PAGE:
WASHINGTON — Lawmakers are questioning the Navy and its push to decommission warships years before the end of their life expectancy.
At issue: the Navy's announcement last summer that it intends to retire the Littoral Combat Ship USS Freedom (LCS-1) and three other LCS's as a way to save money.
The Chief of Naval Operations Admiral Mike Gilday has said, "Those ships are not bringing lethality to the fight."
The Freedom just entered Naval Service in 2008, at a cost to taxpayers of $362 million.
Rep. Elaine Luria (D, VA-02) challenged the decision during a House Armed Services Committee hearing on Wednesday.
"Even though the LCS can bring significant contributions in you AOR (Area of Responsibility), the Navy wants to grow its fleet, yet they intend to decommission the first LCS in class," she said.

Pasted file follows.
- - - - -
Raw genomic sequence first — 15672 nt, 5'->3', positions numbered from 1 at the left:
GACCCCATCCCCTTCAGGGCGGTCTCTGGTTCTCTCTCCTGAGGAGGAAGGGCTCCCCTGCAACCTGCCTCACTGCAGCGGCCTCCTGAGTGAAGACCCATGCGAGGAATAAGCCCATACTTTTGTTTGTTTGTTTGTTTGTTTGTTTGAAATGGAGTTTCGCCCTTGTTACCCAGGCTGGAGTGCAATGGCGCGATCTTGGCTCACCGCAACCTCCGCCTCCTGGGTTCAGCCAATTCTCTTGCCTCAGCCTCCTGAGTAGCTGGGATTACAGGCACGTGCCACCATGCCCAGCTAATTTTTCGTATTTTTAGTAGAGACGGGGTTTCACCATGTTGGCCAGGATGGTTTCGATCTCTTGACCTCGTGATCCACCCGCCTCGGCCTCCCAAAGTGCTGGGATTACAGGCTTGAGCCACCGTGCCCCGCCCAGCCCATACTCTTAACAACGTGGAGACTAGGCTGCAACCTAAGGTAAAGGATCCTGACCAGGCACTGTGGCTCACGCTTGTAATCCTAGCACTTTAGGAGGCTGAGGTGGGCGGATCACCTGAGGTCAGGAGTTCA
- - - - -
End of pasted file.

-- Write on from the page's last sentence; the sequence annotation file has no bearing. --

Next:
Then, she posed a question to U.S. Southern Command chief Admiral Craig Faller: "Do you agree with this plan?"
Faller replied: "I think it's recognized we need a larger fleet. How the Navy sources that capability through the joint process, to me, I'm indifferent what type of ship. We need a ship. A zero is equal to zero or unsolvable in any equation.”
But Rep. Jackie Speier (D-California) had a different view.
She said: “I have a very different view of the Littoral Combat Ship than my colleague and I’d like to drill down on this a little bit. The Freedom-class is in my view – and in the view of many – terribly unreliable, with the Little Rock, Detroit, and Sioux City all recently experiencing major propulsion failures."
Earlier this year, the Navy also floated the idea of canceling the mid-life overhaul and nuclear refueling of the aircraft carrier USS Harry S. Truman and retiring that ship 25 years early. The last time that proposal came up in 2019, it was rejected by Congress.